Some Olympic athletes use prescription drugs for 'legal doping'

Many Olympic athletes take advantage of a loophole to the anti-doping rules that ban the use of performance enhancing drugs through a practice known as "legal doping," or taking legal prescription medications that may improve performance, according to NPR.

More than 100 athletes competing in the Olympic games have tested positive for traces of meldonium, a heart drug that improves blood flow, for example. Meldonium is the drug tennis champion Maria Sharapova admitted to using in March. She said she had been using the drug for a decade.

"You improve blood flow, you improve oxygen getting to the muscles that you want," Ronald Evans, PhD, director of the Gene Expression Laboratory at the Salk Institute in La Jolla, Calif., and an investigator for the Howard Hughes Medical Institute, told NPR. "Therefore, it's good for performance."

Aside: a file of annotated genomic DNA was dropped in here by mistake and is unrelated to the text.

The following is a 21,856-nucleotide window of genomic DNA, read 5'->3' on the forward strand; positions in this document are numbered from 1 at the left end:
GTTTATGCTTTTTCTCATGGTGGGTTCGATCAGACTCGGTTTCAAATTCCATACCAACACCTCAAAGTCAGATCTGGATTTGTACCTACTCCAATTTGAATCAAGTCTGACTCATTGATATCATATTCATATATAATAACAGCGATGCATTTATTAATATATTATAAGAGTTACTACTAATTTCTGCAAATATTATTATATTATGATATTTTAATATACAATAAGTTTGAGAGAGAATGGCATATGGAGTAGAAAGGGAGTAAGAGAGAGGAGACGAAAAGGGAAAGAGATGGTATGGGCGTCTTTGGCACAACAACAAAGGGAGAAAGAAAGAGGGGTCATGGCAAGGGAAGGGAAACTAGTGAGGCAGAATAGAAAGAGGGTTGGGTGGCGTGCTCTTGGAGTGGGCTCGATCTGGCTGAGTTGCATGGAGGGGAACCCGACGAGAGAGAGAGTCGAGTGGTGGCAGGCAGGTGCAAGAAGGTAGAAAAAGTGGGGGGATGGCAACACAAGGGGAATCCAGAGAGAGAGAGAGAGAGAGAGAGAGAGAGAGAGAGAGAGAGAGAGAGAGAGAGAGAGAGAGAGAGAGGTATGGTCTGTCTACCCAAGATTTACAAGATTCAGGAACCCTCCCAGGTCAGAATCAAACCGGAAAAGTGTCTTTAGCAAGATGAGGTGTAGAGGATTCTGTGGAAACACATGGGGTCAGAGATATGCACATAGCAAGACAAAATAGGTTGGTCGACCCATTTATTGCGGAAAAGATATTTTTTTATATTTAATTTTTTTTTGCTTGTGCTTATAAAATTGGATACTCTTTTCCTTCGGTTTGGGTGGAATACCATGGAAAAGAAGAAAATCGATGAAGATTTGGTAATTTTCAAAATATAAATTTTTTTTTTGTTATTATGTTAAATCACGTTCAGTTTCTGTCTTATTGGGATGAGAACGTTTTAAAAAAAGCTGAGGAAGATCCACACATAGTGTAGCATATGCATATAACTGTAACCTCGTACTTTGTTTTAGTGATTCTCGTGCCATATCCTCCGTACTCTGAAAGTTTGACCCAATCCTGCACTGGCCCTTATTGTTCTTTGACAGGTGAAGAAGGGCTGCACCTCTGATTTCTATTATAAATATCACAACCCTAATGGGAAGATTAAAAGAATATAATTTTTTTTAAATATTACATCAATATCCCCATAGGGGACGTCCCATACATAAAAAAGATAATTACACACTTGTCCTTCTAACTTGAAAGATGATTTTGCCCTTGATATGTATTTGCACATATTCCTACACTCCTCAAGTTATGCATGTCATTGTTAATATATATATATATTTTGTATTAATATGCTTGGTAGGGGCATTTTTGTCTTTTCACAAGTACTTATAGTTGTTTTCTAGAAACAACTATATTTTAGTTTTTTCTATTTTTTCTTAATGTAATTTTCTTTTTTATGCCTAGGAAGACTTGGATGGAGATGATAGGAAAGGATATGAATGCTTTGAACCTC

The World Anti-Doping Agency banned the drug in January, so Ms. Sharapova's later admission barred her from the Rio Olympics. However, the more than 100 athletes who tested positive for the drug can still compete because levels were low enough that they could be left over from use before the ban took effect, according to the report.

"If it's not banned, athletes will use it," said Dr. Evans, according to the report.

While it is not clear exactly how much advantage athletes get from taking meldonium, athletes are experimenting with a widening range of prescription drugs to get ahead.

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